Matthews vs. McNulty
If television is the nation's mirror, then no two TV characters reflect the intensifying "two Americas" gap better than Chris Matthews and Jimmy McNulty.
A recent New York Times profile of Matthews describes a name-dropping dilettante floating between television studios and cocktail parties. The article documents the MSNBC host's $5 million salary, three Mercedes and house in lavish Chevy Chase, Md. Yet Matthews said, "Am I part of the winner's circle in American life? I don't think so."
That stupefying comment sums up a pervasive worldview in Washington that is hostile to any discussion of class divides. Call it Matthews-ism — an ideology most recently seen in the brouhaha over Barack Obama's statement about economic dislocation.
The Illinois senator said that when folks feel economically shafted, they get "bitter." Matthews-ism spun the truism into a scandal.
The Washington Post labeled Obama's statements "Bittergate." Tim Russert invited affluent political consultants on "Meet the Press" to analyze the "controversy," with millionaire James Carville saying, "I'm hardly bitter about things." Hillary Clinton called Obama "elitist," ignoring her mansions in Washington and Chappaqua, $109 million income, career as a Wal-Mart board member, and legacy pushing job-killing policies like NAFTA.
This sickening episode was topped off by ABC's Charles Gibson, who only months ago humiliated himself by insinuating that typical middle-class families make $200,000 a year (95 percent make less). Last week, while moderating a debate, Gibson segued from the "bitter" comment into a tirade against rescinding capital gains tax breaks, implying the proposal would hurt most Americans. This, even though the tax cuts in question delivered the vast majority of their benefits to the richest 1 percent.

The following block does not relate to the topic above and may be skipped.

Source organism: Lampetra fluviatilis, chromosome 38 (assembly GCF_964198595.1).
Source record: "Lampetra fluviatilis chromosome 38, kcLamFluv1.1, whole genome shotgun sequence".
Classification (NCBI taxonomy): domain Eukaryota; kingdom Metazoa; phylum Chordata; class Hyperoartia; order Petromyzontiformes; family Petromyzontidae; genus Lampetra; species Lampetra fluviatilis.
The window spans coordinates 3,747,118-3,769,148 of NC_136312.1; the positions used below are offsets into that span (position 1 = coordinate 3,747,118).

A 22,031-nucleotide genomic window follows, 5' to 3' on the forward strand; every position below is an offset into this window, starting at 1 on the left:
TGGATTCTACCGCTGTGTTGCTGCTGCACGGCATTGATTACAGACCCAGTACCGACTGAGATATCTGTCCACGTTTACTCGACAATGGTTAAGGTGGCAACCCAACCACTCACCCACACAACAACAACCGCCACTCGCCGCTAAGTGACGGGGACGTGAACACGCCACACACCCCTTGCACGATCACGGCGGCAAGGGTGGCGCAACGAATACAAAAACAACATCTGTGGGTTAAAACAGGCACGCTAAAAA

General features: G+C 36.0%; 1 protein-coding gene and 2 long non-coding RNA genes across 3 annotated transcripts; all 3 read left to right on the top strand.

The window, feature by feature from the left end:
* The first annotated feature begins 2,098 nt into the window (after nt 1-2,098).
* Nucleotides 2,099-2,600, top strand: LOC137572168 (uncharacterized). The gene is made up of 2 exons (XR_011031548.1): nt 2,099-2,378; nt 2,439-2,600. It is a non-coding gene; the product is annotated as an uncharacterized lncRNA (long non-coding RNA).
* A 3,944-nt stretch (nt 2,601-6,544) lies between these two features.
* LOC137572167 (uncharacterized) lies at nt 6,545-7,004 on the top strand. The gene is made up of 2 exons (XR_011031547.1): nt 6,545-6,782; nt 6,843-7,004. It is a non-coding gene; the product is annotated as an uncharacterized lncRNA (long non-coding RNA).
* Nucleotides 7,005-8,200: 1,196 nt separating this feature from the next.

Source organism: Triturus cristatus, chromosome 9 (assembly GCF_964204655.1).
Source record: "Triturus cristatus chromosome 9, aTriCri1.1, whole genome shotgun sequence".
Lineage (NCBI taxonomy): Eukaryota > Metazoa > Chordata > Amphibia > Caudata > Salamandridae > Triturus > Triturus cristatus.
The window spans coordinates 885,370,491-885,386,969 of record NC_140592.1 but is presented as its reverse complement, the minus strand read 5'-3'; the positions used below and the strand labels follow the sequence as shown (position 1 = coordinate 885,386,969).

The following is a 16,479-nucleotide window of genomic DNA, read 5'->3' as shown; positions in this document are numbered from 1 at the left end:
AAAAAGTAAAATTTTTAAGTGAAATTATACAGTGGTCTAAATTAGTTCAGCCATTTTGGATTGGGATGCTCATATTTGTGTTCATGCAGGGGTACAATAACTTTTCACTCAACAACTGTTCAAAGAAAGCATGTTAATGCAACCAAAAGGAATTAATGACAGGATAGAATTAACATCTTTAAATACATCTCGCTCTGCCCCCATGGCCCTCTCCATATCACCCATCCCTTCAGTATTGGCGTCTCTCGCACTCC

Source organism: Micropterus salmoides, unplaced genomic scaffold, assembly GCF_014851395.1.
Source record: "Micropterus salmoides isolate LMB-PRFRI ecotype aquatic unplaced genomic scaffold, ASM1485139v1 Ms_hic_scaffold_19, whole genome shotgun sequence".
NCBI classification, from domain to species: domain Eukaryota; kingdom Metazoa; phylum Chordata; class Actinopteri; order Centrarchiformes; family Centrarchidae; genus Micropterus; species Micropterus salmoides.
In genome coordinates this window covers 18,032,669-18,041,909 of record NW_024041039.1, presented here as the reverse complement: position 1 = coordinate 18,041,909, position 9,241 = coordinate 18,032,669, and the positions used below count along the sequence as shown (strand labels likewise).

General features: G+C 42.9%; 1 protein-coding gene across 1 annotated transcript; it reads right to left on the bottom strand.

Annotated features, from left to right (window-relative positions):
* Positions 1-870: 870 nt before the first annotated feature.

By downplaying inequality and couching royalism in middle-class arguments, the Beltway elite pretend there are not two Americas but only one: theirs.
Matthews routinely turns discussions of economic issues into debates about tactics, and then heads home to Chevy Chase telling himself he isn't "part of the winner's circle." Tim Russert asks millionaires to explain working-class struggles, and then reminds viewers he roots for the Buffalo Bills — as if that proves he speaks for blue-collar America.
In sum, economic blindness, sports symbols, beery photo-ops and uninformed idiocy have become the iconography of working-class solidarity that disguises the ongoing class war.
How could this happen, you ask? How could it not?
Pop culture tells us "The Cosby Show's" economically privileged family represents the ordinary black experience, politics tells us a money-controlled electoral system is "democratic," and pundits tell us that aristocrat George Bush is a "regular guy." Propaganda is ubiquitous — and it results in Jimmy McNulty.
He is the cop from HBO's "The Wire" — the quintessential everyman. For a time, he tries to understand politics by watching vapid Matthews-style talk shows, but quickly becomes frustrated. "It doesn't matter who you've got [running for office], none of them has a clue what's really going on," he says, lamenting that politics treats him "like a [expletive] doormat" — as if the day-to-day challenges he faces are "some stupid game with stupid penny ante stakes."
McNulty may be fictional, but McNulty-ism is a very real reaction to Matthews-ism. When the media responsible for explaining our world deny the existence of the world most of us inhabit, they breed — yes — bitterness. And the more the Matthewses treat us McNultys like reality is just "stupid games with stupid penny ante stakes," the wider the gulf between the two Americas will become.
David Sirota is a bestselling author whose newest book, "The Uprising," will be released in June of 2008. He is a fellow at the Campaign for America's Future and a board member of the Progressive States Network — both nonpartisan organizations. His blog is at www.credoaction.com/sirota.
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